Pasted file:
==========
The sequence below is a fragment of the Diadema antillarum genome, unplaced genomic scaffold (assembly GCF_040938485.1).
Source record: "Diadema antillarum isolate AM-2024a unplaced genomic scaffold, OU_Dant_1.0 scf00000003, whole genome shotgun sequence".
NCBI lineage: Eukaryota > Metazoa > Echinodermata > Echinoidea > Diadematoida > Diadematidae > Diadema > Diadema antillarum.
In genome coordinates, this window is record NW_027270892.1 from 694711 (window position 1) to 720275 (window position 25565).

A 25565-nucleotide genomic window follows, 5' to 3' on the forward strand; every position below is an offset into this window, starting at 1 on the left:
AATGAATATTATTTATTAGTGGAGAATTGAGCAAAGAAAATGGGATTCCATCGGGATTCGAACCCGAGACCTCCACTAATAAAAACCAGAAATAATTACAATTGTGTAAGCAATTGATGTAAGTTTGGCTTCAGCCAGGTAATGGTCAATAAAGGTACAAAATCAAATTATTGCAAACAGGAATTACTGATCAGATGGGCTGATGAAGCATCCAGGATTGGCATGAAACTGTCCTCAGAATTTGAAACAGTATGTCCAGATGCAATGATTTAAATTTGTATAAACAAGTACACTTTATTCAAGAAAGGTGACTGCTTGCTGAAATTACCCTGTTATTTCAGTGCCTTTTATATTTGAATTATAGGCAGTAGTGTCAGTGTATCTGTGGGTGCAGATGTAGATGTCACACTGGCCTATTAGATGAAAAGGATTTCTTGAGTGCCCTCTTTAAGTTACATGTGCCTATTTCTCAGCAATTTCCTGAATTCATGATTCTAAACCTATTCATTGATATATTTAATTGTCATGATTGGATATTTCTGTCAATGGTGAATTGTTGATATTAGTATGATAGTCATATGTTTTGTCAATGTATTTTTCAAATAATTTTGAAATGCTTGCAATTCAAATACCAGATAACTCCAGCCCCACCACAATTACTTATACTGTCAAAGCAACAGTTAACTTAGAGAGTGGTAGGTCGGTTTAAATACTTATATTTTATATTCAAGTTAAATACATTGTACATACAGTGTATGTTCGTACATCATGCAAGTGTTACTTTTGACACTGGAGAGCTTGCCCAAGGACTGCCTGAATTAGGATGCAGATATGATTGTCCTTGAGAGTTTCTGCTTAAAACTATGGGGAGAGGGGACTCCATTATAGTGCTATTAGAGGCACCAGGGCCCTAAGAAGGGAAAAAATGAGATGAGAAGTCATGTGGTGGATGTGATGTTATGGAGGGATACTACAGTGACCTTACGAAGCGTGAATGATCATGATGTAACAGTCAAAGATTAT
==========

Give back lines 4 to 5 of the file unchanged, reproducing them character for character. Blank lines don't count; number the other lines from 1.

In genome coordinates, this window is record NW_027270892.1 from 694711 (window position 1) to 720275 (window position 25565).

A 25565-nucleotide genomic window follows, 5' to 3' on the forward strand; every position below is an offset into this window, starting at 1 on the left: